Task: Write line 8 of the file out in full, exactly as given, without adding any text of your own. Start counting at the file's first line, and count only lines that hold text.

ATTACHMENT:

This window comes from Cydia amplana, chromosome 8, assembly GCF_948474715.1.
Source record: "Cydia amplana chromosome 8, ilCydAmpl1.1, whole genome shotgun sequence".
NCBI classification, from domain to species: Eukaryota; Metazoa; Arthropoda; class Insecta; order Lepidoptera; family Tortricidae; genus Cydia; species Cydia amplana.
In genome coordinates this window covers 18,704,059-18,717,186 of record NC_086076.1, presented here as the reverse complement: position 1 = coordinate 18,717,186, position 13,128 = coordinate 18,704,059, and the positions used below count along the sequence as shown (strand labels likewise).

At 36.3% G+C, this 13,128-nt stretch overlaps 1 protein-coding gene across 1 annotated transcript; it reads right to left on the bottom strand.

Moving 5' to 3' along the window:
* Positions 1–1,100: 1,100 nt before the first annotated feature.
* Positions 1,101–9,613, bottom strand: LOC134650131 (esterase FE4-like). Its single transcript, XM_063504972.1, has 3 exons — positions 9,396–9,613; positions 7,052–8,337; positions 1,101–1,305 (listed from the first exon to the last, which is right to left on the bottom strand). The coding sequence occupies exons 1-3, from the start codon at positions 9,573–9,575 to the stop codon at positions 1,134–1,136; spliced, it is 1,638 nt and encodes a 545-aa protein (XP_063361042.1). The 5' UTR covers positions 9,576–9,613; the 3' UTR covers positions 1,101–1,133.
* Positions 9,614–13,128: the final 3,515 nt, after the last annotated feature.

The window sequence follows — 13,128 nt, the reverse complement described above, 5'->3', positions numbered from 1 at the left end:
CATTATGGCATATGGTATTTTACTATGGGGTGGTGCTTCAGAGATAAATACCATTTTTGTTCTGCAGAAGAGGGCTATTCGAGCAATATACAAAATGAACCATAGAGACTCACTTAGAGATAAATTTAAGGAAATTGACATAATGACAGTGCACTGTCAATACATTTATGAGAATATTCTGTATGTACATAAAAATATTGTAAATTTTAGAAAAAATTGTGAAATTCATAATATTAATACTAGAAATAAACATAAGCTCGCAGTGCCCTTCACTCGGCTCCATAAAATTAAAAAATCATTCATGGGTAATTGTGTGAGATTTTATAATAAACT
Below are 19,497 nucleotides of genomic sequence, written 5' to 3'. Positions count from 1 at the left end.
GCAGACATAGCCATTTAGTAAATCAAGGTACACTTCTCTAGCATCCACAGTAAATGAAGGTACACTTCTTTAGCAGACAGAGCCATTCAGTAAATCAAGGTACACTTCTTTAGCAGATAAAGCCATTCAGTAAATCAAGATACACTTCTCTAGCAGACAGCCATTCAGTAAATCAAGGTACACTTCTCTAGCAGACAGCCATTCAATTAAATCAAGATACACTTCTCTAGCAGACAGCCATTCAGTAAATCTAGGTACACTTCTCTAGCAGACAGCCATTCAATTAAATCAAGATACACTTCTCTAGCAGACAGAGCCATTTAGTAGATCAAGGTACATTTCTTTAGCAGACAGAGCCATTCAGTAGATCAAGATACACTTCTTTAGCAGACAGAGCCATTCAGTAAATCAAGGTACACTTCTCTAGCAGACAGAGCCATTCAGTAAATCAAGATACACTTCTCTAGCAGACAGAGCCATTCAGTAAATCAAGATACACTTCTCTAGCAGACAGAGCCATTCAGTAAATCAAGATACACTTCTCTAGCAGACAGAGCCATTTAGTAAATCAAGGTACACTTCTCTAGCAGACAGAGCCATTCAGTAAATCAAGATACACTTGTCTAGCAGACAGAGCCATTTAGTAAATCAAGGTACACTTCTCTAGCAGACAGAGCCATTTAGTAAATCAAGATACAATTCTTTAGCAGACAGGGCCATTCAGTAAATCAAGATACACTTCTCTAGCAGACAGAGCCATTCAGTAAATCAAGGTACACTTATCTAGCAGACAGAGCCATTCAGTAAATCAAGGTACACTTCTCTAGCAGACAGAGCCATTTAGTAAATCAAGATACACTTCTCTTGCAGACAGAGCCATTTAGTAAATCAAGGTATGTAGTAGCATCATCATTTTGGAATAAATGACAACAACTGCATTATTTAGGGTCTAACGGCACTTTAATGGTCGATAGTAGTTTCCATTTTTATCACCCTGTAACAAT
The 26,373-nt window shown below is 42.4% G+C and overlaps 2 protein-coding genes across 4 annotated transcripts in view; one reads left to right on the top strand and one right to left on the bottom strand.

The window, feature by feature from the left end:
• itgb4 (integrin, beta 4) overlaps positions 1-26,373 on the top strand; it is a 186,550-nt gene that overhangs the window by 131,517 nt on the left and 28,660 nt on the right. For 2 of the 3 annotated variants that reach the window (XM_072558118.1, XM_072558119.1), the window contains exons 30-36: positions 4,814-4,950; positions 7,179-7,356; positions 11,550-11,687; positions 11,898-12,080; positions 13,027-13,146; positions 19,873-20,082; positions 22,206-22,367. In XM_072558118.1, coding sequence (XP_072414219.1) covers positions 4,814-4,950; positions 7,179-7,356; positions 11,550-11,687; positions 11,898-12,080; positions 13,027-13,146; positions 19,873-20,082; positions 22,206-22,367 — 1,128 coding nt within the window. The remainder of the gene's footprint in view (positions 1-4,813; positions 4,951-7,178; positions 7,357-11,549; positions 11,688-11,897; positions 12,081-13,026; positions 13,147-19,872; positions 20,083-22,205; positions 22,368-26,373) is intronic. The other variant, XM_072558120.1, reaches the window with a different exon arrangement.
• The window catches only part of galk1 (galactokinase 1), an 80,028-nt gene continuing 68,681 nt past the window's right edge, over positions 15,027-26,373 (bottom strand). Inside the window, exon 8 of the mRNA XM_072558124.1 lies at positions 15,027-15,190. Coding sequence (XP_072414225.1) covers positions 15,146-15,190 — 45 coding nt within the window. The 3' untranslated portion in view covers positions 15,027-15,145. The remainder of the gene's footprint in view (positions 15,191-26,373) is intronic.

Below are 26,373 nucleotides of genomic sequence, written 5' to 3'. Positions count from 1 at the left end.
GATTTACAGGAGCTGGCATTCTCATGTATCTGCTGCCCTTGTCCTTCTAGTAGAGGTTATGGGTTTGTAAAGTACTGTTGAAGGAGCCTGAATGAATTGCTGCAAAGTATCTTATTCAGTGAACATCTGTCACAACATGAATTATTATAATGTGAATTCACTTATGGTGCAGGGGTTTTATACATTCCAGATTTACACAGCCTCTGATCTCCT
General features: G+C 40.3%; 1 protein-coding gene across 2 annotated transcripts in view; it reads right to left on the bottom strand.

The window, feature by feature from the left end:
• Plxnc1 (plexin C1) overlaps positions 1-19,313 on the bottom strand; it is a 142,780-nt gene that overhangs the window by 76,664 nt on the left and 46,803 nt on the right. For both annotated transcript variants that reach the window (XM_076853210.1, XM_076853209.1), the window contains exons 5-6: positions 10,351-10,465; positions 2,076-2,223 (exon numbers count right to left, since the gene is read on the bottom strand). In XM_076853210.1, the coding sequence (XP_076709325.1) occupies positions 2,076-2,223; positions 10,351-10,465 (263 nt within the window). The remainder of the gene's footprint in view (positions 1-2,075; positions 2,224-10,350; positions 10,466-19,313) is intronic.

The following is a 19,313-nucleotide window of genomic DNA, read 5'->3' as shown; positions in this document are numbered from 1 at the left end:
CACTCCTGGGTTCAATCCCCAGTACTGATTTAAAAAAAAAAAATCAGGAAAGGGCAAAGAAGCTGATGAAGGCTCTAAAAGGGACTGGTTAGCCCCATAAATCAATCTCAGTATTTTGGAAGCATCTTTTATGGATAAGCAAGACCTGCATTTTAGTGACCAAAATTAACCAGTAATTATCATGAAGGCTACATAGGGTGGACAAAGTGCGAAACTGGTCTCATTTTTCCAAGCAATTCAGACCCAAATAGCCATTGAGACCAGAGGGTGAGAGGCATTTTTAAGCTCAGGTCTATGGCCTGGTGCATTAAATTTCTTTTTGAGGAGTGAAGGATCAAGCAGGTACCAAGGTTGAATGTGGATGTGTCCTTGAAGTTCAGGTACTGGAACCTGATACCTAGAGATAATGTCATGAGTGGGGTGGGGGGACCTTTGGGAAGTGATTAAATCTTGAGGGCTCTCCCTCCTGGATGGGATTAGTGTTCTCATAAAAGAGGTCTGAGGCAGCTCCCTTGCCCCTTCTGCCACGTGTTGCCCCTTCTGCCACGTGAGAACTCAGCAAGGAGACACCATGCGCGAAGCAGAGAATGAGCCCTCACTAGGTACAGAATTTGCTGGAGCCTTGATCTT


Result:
* Positions 1,101–9,613, bottom strand: LOC134650131 (esterase FE4-like). Its single transcript, XM_063504972.1, has 3 exons — positions 9,396–9,613; positions 7,052–8,337; positions 1,101–1,305 (listed from the first exon to the last, which is right to left on the bottom strand). The coding sequence occupies exons 1-3, from the start codon at positions 9,573–9,575 to the stop codon at positions 1,134–1,136; spliced, it is 1,638 nt and encodes a 545-aa protein (XP_063361042.1). The 5' UTR covers positions 9,576–9,613; the 3' UTR covers positions 1,101–1,133.